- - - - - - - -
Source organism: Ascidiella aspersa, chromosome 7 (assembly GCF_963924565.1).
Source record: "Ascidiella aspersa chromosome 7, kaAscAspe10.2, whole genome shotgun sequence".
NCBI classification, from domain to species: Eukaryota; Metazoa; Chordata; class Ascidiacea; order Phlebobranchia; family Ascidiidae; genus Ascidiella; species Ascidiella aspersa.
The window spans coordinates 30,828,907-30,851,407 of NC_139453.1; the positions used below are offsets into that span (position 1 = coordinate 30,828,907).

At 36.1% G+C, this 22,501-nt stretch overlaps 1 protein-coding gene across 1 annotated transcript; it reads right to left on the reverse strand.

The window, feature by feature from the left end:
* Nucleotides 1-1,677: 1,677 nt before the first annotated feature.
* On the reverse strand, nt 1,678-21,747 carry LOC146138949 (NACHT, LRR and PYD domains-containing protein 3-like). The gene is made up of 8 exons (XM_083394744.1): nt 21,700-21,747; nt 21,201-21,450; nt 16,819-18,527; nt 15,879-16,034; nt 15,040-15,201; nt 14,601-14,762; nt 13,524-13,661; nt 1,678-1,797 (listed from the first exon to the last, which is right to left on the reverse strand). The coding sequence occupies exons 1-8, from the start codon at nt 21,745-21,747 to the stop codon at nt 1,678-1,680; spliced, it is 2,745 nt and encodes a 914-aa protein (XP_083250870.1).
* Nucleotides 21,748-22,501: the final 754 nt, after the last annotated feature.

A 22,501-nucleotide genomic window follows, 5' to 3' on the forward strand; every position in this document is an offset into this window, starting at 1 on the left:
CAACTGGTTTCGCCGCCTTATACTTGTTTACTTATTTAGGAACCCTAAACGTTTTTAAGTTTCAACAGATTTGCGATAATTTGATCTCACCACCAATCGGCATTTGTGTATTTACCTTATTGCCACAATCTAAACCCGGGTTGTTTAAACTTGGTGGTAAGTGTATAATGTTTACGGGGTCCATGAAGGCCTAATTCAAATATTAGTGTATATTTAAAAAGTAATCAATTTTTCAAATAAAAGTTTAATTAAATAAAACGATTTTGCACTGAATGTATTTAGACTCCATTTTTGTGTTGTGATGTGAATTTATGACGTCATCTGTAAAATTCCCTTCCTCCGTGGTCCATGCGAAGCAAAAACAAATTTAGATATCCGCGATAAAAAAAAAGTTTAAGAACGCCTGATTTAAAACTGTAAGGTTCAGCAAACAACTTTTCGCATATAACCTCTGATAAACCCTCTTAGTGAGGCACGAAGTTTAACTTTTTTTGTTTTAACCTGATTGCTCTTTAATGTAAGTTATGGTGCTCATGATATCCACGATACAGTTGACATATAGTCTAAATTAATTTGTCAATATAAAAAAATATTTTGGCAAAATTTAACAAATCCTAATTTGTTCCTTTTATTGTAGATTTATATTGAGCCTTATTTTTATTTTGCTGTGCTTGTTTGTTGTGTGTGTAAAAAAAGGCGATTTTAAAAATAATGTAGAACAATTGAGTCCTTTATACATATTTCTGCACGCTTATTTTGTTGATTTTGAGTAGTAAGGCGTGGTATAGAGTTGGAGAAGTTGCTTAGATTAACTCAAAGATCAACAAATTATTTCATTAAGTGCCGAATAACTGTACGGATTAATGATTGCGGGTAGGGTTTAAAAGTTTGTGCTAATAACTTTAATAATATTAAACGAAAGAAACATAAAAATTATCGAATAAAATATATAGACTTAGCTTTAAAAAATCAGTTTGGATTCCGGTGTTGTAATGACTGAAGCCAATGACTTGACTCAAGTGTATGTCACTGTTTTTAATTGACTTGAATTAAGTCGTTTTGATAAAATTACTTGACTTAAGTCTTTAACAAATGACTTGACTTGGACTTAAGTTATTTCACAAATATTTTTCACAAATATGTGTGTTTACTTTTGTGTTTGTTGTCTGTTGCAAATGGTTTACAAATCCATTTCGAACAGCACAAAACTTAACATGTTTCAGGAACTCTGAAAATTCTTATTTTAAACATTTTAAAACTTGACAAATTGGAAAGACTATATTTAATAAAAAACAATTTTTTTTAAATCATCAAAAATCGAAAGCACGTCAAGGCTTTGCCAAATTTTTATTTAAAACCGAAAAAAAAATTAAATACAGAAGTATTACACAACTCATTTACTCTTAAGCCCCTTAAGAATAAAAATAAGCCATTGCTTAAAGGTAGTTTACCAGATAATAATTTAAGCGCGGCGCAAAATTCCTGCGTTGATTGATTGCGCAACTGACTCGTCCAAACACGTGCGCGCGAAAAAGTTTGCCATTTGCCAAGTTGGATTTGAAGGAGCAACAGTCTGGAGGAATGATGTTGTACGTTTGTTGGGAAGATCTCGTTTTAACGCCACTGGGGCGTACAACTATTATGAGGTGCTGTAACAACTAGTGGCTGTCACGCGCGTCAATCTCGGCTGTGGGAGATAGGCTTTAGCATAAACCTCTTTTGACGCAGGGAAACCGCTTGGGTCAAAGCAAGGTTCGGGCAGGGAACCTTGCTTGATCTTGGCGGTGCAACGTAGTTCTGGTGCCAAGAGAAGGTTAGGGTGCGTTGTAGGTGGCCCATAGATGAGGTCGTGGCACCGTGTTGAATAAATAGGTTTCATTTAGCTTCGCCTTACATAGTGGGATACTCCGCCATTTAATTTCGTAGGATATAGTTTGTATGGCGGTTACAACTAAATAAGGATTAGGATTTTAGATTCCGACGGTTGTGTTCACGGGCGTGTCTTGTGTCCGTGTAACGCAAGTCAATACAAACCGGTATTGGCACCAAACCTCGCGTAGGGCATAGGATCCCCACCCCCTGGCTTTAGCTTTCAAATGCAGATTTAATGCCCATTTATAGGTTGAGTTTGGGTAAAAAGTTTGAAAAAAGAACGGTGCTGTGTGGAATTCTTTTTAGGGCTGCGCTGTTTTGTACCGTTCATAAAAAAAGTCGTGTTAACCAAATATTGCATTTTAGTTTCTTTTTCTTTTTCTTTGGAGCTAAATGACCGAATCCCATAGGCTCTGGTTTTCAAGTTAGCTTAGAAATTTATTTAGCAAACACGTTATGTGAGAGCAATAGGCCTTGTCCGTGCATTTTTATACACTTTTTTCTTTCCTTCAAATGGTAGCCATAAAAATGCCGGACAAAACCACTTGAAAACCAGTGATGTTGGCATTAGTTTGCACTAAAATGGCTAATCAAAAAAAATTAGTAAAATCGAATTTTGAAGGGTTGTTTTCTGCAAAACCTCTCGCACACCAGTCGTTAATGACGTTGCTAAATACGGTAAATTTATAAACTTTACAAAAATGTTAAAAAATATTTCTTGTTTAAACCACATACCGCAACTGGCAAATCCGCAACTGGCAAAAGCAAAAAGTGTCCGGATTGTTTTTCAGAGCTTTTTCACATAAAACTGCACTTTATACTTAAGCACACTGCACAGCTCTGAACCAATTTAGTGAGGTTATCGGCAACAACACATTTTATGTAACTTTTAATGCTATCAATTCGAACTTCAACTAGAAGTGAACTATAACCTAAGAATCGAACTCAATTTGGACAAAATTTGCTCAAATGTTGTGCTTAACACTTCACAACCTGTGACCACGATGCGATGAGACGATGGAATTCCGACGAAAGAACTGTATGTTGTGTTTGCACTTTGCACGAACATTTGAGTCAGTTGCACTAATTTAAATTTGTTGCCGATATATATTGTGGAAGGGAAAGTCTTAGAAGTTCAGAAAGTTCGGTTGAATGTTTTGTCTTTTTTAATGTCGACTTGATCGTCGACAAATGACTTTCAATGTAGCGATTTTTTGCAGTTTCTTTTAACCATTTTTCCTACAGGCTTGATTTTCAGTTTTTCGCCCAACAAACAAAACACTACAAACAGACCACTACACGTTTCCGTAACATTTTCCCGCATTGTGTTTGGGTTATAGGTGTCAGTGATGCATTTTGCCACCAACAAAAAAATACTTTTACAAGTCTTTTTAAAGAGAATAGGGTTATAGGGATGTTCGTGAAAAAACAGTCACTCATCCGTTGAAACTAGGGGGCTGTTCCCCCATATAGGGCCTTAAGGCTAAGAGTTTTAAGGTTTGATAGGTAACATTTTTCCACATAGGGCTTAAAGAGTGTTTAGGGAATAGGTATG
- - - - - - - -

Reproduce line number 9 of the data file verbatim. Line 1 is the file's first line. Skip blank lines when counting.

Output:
* Nucleotides 21,748-22,501: the final 754 nt, after the last annotated feature.